In writing this blog, I learn things about people and life in general that I might not have had I sat blissfully ensconced in my own world behind this monitor. I find I think about things a lot more if I have to write about them.
Some of the conclusions I end up with sometimes catch me off guard. Like I realized today that we are, by and large, a nation of hypocritical finger pointers. Conflicted blame shifters. Flip-flopping fault finders. Myself included. Well I’m a conflicted finger pointer, dunno about the rest
Let me explain. I came across an article today about Americas opinions about texting and driving:
Ninety-one percent of Americans believe sending text messages while driving is as dangerous as driving after having a couple of drinks, but 57 percent admit to doing it, a poll released Tuesday said. – [Reuters]
Now my math is not exactly known for it’s infallibility, but by my calculations, that would mean that at least 48 percent of the population are texting while driving, all the while advocating that it should be banned. 48 percent. Forty-Eight.
Now doesn’t that seem strange to you? That almost half the population of the United States of America is engaged in a practice they believe should be illegal? And this occurs while completely sober? Here’s another example. I recently came across a message board where some unfortunate sap got caught for speeding in the wee hours of the morning on an open stretch of deserted road.
He came to the board asking for legal advice. He got his advice, but not before enduring some scathing remarks about breaking the law by a few other folks on the board and, apparently, an active law enforcement officer. To his credit, he tried to explain that he attempted to pick the safest optimal conditions for his “speed run” however one particularly vigorous poster immediately flamed him to death for “breaking the law”.
Now I ask you: how many of those people do you think have never broken a law before? How many have gone just that little bit over the speed limit because they were late? Hogged the passing lane doing 5mph under the speed limit, while a line of increasingly irate drivers grew behind them? Had a cellphone conversation while driving? Took a pen home from work? Put on makeup/did their hair on the road? Ate lunch on the road? With a burger in one hand, a shake in the other, and a knee on the steering wheel?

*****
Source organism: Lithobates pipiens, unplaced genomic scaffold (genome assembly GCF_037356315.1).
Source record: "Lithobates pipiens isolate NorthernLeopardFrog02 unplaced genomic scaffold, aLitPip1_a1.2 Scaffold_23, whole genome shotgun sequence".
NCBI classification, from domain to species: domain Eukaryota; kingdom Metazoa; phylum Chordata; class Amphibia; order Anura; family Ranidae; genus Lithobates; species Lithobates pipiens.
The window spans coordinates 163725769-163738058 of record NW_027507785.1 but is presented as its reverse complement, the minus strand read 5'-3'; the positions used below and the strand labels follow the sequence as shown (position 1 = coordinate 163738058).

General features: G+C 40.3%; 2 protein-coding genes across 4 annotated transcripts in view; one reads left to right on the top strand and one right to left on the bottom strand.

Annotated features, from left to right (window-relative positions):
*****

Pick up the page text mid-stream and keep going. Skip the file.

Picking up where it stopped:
I could go on, but I think you get the point. Nobody is perfect, but everyone insists they are better than everyone else. Everyone likes to be able to point a finger at another and say “He/She broke the law! That Idiot! That imbecile!”. The guy who decided to speed in the safest environment he could think of, (and actually consciously thought about it before doing so) gets flamed, while people are talking on cellphones and texting in the middle of traffic on a busy highway (without a second thought for safety) is somehow culturally more acceptable?
Whose actions are more irresponsible? Do you think the law adequately addresses the more dangerous action? My opinion: (like I have to actually say it) No! The law isn’t perfect. You should see some of the silly laws that have passed (some are still on the books!). And more to the point, people aren’t perfect. The fact that I can effortlessly find enough ludicrous stuff to talk about here, on a daily basis, is testament to that.
We all want compassion, mercy, and tolerance and yet we are so reluctant to show anyone else the same. We blame everything for our problems, TV, video games, guns, sex, drugs, rock ‘n roll, frequently each other. But never ourselves. We are so quick to point a finger at everything/everyone else. But we always ignore the three pointing back at us. We suck. Big time. Epic Fail. I wish there was a reset button on this game…
Nine in 10 Americans say ban texting while driving – [Reuters]